Chávez’ signature isn’t only present in that eighteen year-old book. I can see it printed in the brand-new Chinese ambulance parked in front of the building, whose brakes broke a couple weeks ago, or in the face of that skinny 17 year-old girl who came in a few days ago, whose father was killed before she met him, currently pregnant with her second son; it’s indelibly written in the tearful eyes of the old nurse whose salary can’t buy her enough food for three daily meals and in the young, recently graduated doctor supervising us, who plans to leave the country as soon as possible… Chávez’ signature is present all over the place, all over the country and all over our lives.

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  1. My woman and I are currently brainstorming ideas on how to manage our business in order to survive 2018’s hyper-inflation. We’re planning to cut way back on purchases of some products and concentrate on trying to increase supplies of others.

    Pharmaceuticals are on the latter list since the town’s pharmacy has all but shut down and the local medicutura now sends most of their patients here first. We can hardly find enough antibiotics to fill our own needs in the event of an emergency so that’s one of the highest on our list. I recall handling buscapina in the distant past but haven’t seen it in longer than I can remember. Syringes, sutures, and other first aid supplies are also high on our list.

    As things stand today, we handle mostly generic medicines for common aches and pains, colds and flu, and some medicines for children. All of it though is getting more and more difficult to find. It’s absolutely criminal that a regime would allow its citizens to suffer from the lack of medicines that otherwise cost no more than a few cents per dose for them to import.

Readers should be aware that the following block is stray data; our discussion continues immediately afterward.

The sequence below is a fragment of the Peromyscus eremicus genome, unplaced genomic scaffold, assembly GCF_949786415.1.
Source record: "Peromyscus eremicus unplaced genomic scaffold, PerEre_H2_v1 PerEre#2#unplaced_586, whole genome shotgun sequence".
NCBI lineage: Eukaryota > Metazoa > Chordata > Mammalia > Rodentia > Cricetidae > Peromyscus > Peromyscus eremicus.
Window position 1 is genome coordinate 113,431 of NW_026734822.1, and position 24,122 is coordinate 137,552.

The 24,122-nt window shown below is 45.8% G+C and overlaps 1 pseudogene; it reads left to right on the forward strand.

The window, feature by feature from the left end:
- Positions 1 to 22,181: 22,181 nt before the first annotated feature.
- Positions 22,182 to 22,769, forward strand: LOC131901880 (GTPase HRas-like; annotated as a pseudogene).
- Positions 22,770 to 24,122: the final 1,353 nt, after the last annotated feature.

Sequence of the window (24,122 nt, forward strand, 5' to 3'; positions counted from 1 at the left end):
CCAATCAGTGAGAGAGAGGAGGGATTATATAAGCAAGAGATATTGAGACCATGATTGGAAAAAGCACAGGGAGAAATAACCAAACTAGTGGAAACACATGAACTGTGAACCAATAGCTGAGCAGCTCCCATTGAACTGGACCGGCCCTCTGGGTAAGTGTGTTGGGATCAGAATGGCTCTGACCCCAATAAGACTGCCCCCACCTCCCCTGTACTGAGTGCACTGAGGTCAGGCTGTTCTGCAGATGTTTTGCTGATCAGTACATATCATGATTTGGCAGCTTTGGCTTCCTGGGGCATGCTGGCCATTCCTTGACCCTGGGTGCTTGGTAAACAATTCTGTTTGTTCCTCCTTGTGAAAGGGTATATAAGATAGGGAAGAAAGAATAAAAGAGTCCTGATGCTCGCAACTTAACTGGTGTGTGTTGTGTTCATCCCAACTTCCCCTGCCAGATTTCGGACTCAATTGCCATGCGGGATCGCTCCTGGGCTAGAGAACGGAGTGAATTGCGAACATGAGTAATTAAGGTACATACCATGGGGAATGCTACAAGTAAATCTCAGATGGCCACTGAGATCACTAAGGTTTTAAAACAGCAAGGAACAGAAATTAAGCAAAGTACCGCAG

• MR
      I sent you an e-mail yesterday with an idea about how to access prescription drugs. I am going to make some calls tomorrow and see if I can make it work. I explained it to Vicky and she believes that she can get a doctor to cooperate. Do you have a good enough relationship with the local doctor to ask him to assist us without it bringing any unwanted attention to you?

      • John, we’re rural, there are no doctors within an hour’s drive of here. Having said that, one of my step-daughters has a child with significant congenital health problems. Fortunately, they’re seeing specialists in Carcas who fly in from the States monthly. Perhaps one of them will be an option. Alternately, my woman’s first cousin is a physican in Caracas.

        I’ll check out your email and we’ll see what we can do. Simple antibiotics would be number one on my wish list.

  2. Your anger is well justified, and you are one of the bravest: The article in the PanAm post states that 13,000 doctors emigrated prior to 2015, and describes a landscape of doctors both young and old who have elected to abandon their lives in the country in search of better conditions. Many of those say they would return if conditions improved. The idea that they think conditions might possibly improve gives some hope. They are not unintelligent people, doctors.

    The anger you express is similar to mine – in a different field of economics – when I look at the socialists who would like to destroy the United States. Pure idiocy. One wonders how anyone can be so egocentric and hateful, disregarding all facts, following Marx without a rational thought or decision of their own.